Each secondary team of up to 15 students will prepare throughout the school year to compete in Science Olympiad tournaments held on local, state and national levels. These inter-scholastic competitions consist of a series of, at the most, 32 individual and team events. The "A" division is K-6 schools, the "B" division is 6-9 grade schools, and the "C" division is 9-12 grade schools. A maximum of five ninth grade and seven twelfth grade students on a team is permitted. Middle schools may invite five of their last year's eighth grade students to be part of the team. There will be no national or NorCal state tournament for Division A schools. 

Events in the Science Olympiad have been designed to recognize the wide variety of skills that students possess. While some events require knowledge of scientific facts and concepts, others rely on science processes, skills or applications. This ensures that everyone can participate, including students from technology classes or advanced science classes.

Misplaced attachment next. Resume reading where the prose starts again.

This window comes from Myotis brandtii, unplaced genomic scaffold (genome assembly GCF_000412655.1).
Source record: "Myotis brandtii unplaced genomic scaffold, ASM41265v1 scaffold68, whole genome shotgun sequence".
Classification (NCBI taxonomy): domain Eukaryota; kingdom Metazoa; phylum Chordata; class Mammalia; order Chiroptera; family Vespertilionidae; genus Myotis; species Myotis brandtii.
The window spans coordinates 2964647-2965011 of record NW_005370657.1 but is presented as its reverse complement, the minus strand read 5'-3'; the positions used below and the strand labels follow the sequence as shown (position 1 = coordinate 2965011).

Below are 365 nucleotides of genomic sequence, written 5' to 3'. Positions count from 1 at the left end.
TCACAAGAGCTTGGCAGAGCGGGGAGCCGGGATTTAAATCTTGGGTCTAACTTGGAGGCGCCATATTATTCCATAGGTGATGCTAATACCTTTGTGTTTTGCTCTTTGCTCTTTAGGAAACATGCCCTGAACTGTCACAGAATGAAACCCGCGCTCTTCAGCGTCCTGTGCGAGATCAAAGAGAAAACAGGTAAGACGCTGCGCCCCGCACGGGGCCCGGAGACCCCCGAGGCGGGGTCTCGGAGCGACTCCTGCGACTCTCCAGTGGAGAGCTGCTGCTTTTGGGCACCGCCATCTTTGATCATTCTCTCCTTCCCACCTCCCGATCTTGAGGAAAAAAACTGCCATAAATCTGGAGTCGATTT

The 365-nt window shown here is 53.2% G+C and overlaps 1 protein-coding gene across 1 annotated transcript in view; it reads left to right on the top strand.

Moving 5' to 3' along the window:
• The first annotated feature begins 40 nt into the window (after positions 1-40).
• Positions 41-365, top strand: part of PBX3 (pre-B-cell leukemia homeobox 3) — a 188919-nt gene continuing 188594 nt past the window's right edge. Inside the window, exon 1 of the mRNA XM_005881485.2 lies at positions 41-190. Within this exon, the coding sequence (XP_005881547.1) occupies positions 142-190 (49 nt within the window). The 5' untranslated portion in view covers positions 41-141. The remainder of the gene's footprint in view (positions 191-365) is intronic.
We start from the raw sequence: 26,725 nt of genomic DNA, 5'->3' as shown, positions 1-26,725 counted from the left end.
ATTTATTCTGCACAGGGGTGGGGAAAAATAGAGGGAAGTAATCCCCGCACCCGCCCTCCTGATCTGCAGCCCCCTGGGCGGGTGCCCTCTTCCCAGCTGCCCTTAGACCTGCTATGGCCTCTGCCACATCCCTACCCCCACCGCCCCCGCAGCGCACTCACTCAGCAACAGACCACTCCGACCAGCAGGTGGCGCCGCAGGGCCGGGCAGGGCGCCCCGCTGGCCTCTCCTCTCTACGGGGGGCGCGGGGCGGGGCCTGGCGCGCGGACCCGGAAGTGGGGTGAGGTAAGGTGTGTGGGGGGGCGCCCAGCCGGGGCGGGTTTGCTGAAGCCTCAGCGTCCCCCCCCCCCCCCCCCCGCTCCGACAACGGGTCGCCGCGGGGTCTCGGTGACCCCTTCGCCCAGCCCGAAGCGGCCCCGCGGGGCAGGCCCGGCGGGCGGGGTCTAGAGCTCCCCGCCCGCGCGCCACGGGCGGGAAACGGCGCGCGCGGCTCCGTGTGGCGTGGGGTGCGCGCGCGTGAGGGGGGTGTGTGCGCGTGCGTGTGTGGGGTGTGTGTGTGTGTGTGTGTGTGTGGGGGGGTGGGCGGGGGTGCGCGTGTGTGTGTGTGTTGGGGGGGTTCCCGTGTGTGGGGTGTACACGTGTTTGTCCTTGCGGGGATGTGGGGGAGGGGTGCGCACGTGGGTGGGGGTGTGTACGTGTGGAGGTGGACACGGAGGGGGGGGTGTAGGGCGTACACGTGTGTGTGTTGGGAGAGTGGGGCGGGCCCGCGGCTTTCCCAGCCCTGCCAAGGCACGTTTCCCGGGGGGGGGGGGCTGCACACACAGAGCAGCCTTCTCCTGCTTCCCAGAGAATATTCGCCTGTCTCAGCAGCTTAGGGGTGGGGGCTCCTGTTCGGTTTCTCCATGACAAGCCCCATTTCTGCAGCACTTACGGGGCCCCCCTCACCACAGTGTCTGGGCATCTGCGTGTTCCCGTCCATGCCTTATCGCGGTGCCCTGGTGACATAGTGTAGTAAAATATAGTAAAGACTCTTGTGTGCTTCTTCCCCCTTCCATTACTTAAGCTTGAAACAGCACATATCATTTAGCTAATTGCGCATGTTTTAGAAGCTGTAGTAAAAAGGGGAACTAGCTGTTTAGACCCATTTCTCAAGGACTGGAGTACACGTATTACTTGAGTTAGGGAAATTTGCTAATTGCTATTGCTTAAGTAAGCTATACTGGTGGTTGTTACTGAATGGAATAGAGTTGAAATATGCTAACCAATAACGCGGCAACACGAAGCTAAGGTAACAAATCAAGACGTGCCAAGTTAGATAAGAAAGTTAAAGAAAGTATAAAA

Team Spirit

Although some events in the Science Olympiad are based on individual achievement, all events involve teamwork, group planning and cooperation. That is the real essence of the Science Olympiad. Our emphasis is on advanced learning in science through active, hands-on, group participation. Through the Olympiad, students, teachers, coaches, principals, business leaders and parents are all bonded together as a team working toward a goal. 

We would like to provide an alternative to the "isolated scientist" stereotype and remind students that science can be fun, exciting and challenging all at the same time. In college and beyond, students will find the that the team spirit and good sportsmanship they developed during Science Olympiad will be deciding factors in their success.

Our Goals

The Science Olympiad is devoted to improving the quality of science education, increasing student interest in science and providing recognition for outstanding achievement in science education by both students and teachers. We hope to achieve these goals through participation in Science Olympiad tournaments, classroom activities and summer training institutes for teachers. We also hope that our efforts can bring academic competition to the same level of recognition and praise normally reserved for athletic competitions in this country.